Analysis Chapters

This working for a living thing is really cutting into my time for other things. On the flip side, it is really nice to be making money again.

We have now gone through all the sections of the thesis but the last two. These are the analysis chapters and the conclusion. One could suggest these are the most important parts of your thesis and the ones your examiners will read with the greatest care. In the analysis section, you show the work you have done. You prove your thesis statement. This part might be long or short. It might contain a great deal of data and charts, or none at all. Your type of analysis will depend on your type of thesis. But all theses contain this section. This is not where you talk about what others have done. This is not where you talk about what you are going to do. This is not where you discuss your methods. This is where you show the research needed to prove your hypothesis is correct (or incorrect). This may be your own field research, statistics, or even research gathered from other sources. But it demonstrates what your thesis is and what problem it solves.

I’ve recently been doing research on business plans. I’ve never had much of a head for business and never written a business plan, but I thought I should have a go at one for my new company. The analysis part of your thesis is like the main section of your business plan: where you say what the business is and why its needed and what it will do for your customers. Ostensibly, this is the integral part of a business plan. Everything else supports this. Just as the rest of the thesis supports the analysis.

It will also be either the first thing you write, or one of the last. This will depend on how your research formulates itself. Sometimes starting with this part makes the rest of the thesis just flow onto the page. And sometimes, particularly if you are still not entirely certain how your data proves your hypothesis, starting with everything else may just lead you – step by step – to your final conclusions. In order to write your analysis chapter you have to understand your data. You have to know what it means and how it relates to your thesis and what it says. You have to know your conclusions.

This makes the analysis section of the thesis very scary. A lot of people procrastinate this part, because they don’t believe they have enough data to prove their case. This is unlikely, but sometimes the data can be overwhelming and you don’t know where to start.

I’ve been there. This is the part of the thesis I wrote absolutely last (other than the conclusion). Before I started it, I still wasn’t certain what format this section would take, how many chapters I needed, or – exactly – what I needed to say. I stewed for a long time, going over the data again and again, trying out different directions, before I realised that the hypothesis I had asked was wrong. Or rather, it wasn’t wrong, I had just asked the question the wrong way. Flipping the question suddenly lined up all of the data and away I wrote!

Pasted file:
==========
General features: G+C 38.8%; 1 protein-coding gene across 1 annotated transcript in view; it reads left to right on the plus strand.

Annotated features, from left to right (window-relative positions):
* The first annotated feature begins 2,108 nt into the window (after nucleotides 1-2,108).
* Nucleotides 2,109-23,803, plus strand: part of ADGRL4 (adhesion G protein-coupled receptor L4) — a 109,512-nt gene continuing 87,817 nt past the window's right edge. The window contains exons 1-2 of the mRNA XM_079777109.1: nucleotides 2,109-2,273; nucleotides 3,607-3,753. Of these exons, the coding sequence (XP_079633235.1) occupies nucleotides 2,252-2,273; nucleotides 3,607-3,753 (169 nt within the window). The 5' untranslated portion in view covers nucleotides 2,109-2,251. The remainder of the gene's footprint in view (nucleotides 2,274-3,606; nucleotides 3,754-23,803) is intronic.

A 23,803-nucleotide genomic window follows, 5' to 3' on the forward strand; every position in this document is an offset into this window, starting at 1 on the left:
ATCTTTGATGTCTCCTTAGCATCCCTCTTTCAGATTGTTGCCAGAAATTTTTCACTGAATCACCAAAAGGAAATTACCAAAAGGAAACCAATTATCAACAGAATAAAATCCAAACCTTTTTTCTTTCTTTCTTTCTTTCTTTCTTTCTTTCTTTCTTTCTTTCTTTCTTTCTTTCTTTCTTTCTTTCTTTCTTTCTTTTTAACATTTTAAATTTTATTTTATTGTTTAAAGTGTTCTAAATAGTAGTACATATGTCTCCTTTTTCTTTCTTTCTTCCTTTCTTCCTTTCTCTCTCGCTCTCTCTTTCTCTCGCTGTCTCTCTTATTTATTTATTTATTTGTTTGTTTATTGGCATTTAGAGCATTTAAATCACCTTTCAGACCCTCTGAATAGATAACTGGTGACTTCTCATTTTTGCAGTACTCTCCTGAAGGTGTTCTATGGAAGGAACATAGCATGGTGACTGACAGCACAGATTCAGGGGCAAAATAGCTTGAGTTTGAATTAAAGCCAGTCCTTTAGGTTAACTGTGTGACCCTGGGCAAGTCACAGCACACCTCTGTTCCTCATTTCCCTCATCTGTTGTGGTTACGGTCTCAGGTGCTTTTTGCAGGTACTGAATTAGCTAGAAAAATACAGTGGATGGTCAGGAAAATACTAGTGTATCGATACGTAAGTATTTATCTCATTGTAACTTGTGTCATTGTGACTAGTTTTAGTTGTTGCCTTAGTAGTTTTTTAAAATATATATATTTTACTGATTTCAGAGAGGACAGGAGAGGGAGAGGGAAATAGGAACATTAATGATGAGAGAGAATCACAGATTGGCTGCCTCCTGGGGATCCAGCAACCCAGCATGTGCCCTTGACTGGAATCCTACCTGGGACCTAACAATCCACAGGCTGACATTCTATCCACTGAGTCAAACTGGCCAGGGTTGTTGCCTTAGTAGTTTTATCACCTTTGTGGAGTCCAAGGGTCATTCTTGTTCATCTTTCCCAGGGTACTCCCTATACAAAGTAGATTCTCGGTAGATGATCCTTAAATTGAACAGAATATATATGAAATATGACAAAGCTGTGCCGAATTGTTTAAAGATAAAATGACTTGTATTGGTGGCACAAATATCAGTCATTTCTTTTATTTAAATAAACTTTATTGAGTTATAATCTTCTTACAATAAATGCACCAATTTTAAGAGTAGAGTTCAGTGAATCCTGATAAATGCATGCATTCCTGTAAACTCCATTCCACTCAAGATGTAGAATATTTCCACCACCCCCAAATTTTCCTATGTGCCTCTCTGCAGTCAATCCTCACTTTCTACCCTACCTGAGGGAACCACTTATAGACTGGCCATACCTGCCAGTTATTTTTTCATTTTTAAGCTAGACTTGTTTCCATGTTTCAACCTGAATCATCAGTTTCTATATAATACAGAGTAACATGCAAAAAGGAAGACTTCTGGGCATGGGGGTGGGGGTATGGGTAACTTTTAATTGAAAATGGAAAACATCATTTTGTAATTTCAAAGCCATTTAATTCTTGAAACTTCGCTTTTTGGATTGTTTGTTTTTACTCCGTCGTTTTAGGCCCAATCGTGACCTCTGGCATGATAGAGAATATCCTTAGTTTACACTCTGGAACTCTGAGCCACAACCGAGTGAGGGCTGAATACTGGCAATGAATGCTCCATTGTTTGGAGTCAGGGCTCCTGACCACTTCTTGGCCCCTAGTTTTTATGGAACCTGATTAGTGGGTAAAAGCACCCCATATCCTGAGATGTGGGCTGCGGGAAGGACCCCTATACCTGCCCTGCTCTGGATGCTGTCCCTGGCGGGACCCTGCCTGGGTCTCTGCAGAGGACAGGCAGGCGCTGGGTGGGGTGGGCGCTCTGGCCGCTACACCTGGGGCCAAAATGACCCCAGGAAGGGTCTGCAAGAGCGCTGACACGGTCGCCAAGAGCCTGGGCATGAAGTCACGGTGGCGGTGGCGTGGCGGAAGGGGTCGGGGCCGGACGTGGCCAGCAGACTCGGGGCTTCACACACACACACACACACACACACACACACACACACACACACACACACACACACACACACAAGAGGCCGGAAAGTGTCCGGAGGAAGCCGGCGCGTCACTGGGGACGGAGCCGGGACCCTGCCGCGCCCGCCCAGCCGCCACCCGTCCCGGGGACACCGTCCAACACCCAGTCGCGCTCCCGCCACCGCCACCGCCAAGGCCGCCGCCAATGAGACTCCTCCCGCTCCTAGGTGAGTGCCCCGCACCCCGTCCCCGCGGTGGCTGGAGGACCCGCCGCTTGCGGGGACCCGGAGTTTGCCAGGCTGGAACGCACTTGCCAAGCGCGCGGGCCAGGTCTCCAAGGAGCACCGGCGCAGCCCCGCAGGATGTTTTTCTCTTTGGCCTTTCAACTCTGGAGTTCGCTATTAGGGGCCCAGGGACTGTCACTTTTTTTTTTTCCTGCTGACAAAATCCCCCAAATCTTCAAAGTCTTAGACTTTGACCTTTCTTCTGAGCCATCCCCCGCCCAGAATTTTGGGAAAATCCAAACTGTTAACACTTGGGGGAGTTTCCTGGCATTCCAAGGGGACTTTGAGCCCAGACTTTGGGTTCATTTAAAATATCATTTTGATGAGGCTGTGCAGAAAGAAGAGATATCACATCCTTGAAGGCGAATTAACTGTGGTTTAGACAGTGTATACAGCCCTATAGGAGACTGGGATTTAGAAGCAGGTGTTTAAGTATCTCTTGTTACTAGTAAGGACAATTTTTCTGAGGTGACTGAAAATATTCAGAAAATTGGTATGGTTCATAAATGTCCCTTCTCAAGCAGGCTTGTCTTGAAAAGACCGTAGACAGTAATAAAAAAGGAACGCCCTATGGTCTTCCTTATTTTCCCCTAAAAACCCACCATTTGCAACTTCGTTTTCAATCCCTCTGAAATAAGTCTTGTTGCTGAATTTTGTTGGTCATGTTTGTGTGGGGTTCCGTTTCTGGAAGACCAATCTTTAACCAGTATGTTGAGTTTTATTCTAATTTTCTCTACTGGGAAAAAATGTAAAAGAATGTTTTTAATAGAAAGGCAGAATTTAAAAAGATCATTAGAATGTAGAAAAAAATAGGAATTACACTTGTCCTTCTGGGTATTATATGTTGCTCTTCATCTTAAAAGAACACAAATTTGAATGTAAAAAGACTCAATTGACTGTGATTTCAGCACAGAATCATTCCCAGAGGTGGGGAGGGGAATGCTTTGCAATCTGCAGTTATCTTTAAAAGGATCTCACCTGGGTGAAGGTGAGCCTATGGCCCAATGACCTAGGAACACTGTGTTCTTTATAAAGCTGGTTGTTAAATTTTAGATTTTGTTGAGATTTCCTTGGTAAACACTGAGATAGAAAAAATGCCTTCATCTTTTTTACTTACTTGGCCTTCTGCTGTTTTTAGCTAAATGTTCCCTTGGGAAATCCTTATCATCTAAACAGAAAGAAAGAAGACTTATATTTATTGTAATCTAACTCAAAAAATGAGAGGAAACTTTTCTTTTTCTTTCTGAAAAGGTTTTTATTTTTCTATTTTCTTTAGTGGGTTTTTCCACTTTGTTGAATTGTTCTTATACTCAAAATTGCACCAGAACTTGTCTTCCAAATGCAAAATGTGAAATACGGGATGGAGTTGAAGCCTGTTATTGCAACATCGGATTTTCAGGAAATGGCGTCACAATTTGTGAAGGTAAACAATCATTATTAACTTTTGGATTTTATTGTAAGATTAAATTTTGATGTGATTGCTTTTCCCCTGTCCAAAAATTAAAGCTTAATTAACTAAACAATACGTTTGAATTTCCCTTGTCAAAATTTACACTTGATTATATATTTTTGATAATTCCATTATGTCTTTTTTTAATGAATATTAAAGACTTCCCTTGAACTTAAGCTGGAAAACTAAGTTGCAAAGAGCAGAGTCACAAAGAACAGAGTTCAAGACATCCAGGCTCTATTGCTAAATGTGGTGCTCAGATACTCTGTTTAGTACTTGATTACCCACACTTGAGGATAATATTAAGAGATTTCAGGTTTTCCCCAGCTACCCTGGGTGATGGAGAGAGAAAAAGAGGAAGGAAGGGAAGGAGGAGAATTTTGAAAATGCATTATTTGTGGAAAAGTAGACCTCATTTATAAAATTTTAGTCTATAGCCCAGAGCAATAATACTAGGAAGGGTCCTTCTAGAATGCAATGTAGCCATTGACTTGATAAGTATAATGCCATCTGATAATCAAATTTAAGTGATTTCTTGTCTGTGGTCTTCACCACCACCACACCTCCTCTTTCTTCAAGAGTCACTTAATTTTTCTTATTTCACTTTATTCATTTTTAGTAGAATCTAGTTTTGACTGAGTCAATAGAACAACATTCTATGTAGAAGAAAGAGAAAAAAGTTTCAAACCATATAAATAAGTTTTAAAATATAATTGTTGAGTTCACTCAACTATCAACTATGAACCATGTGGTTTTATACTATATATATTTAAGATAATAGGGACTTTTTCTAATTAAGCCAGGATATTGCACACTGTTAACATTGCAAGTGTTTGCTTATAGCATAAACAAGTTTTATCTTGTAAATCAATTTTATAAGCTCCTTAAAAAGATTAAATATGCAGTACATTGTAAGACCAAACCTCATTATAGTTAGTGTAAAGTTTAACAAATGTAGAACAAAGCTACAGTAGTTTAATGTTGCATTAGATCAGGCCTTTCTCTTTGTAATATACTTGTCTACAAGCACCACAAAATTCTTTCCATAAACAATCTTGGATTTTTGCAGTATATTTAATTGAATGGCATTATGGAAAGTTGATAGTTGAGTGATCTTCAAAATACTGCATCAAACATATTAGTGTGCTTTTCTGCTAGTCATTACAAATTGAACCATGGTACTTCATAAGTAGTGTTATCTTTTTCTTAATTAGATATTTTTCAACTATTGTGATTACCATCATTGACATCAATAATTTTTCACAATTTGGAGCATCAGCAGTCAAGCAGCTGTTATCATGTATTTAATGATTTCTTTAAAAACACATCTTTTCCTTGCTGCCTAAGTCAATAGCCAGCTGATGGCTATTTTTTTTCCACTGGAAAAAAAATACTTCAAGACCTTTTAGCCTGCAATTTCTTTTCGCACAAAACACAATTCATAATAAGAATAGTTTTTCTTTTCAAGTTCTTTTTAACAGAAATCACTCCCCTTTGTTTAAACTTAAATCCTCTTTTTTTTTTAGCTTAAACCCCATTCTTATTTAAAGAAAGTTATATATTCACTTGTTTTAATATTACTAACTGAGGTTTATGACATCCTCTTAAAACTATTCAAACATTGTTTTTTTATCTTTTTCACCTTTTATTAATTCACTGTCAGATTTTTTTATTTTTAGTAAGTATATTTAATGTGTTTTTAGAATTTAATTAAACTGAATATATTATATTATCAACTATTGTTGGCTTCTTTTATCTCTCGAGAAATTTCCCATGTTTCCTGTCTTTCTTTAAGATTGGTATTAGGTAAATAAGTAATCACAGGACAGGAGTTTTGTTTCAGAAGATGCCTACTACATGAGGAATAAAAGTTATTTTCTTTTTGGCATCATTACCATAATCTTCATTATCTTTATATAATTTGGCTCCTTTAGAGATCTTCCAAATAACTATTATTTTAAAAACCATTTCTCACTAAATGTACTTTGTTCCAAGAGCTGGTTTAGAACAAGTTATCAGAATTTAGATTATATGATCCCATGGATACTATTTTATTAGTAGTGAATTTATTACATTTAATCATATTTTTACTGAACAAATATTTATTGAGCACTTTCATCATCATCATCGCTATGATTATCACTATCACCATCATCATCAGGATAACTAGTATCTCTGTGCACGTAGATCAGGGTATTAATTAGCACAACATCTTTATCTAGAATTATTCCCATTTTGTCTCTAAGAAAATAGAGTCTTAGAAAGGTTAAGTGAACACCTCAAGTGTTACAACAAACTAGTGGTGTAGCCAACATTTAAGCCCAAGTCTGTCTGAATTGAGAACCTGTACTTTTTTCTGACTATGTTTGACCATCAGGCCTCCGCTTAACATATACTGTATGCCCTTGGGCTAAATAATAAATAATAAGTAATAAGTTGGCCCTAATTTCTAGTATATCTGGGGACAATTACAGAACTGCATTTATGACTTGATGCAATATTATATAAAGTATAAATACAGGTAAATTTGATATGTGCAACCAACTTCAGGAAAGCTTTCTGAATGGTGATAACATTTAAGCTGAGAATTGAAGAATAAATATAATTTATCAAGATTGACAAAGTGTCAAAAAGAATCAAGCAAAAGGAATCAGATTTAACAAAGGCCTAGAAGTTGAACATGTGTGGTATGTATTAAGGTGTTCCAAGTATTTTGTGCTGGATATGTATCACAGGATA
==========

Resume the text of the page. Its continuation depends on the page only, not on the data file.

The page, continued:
It might not be that easy for you. It might be even easier. The idea is to have a clear thesis statement, that you set out to prove through data gathering. The data either proves the thesis to be true, or not. Either outcome is valid, particularly in the sciences. But in Humanities, sometimes we get a little carried away with things, and we go off on tangents, and ultimately we realise we have a bunch of data that isn’t useful. You don’t have to use all your data, but having it all can confuse you. Sometimes, weeding out what data is actually useful will take you the longest, but once you have it you will be hard pressed not to shout ‘Eureka!’ and dance about the room.

And from there, it is a case of writing it all up. The analysis chapters don’t have to be formal or grandiose. They are about showing your data and explaining why it answers your thesis question and why that’s important. Be straightforward. Be clear. Don’t use 10,000 words when you only need 5,000. Here is where you need to learn to be concise. Flowery language or more words than necessary are not going to impress your examiners. They want to read this chapter (these chapters) and implicitly understand your entire thesis. If they can’t do that, you have not written these chapters correctly.

So take your time here. Be clear on what you are saying. Discuss it with others. Get others to read it. Focus on saying only what you need to say to prove your thesis. The flowery stuff can be saved for other chapters, like the lit review! [I’m joking, flowery language is inappropriate in any section of the thesis.] By the time your reader gets to this part of the thesis, they want it short and sweet.

 

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